Existing law already requires the Cabinet to advise the Governor on the design, implementation, objectives, and evaluation of state and federal healthcare policies related to Connecticut’s effort to improve access, quality, affordability, and sustainability of its healthcare system.

The Health Care Cabinet is an advisory group of healthcare professionals, experts, and stakeholders who are charged with advising the Governor on healthcare reform.  The group spent the last year studying healthcare models in six states – Massachusetts, Maryland, Oregon, Rhode Island, Washington and Vermont – and developing a plan to stem rising costs in Connecticut.


Governor Signs Bill Furthering State’s Efforts to Combat Opioid Crisis

Governor Dannel Malloy has signed into law legislation supported by CHA that seeks to prevent and combat the inappropriate use and abuse of prescribed opioid drugs.

The legislation is Public Act 17-131, An Act Preventing Prescription Opioid Diversion And Abuse.  Among its several provisions, the new law:

  • Increases data sharing between state agencies regarding opioid abuse and opioid overdose deaths.
  • Facilitates the destruction of unused prescription medication by utilizing registered nurses employed for home healthcare agencies.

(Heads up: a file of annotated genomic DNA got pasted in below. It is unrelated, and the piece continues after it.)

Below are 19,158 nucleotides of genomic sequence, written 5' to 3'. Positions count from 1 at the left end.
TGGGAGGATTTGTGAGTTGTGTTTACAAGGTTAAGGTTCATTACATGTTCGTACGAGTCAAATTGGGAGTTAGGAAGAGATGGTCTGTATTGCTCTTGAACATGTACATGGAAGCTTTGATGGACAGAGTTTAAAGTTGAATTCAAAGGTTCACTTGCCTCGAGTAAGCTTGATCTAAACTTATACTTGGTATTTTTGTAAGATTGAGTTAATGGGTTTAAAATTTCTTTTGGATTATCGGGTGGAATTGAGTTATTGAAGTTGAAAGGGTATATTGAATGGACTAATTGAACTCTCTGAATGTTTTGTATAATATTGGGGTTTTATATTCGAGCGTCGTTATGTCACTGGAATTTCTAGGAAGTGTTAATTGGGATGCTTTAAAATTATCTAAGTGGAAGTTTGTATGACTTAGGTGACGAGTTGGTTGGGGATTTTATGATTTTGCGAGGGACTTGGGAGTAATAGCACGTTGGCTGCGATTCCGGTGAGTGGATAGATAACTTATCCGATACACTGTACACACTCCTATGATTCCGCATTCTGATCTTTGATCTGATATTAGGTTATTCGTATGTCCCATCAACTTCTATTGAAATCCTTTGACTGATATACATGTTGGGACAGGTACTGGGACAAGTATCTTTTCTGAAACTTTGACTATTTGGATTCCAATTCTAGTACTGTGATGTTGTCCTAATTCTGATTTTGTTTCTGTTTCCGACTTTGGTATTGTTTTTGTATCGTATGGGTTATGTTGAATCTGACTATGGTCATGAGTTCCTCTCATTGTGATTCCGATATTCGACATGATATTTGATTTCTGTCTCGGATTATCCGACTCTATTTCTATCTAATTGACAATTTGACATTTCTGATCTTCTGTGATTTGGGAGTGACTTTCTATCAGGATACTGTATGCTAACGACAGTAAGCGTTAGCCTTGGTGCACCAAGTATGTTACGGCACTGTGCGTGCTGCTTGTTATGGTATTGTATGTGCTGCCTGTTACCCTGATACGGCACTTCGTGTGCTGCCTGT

• Increases security of controlled substance prescriptions by requiring certain scheduled drugs be electronically prescribed.
  • Allows patients to file a voluntary non-opioid form in their medical records indicating that they do not want to be prescribed or administered opioid drugs.
  • Expands requirements regarding provider communications about the risk and signs of addiction, and the dangers of drug interactions to cover all opioid prescriptions – current law applies only to minors.
  • Reduces the maximum opioid drug prescription for minors from seven days to five days.  Current law prohibits prescribers from issuing more than a seven-day supply of an opioid prescription to an adult for the first time for outpatient use.  Exceptions exist for both of these limits when the drug is required to treat the patient’s acute medical condition, chronic pain, cancer-associated pain, or for palliative care. 
  • Requires the Department of Public Health to put information online about how prescribers can obtain certification for Suboxone and other medicines to treat opioid use disorder.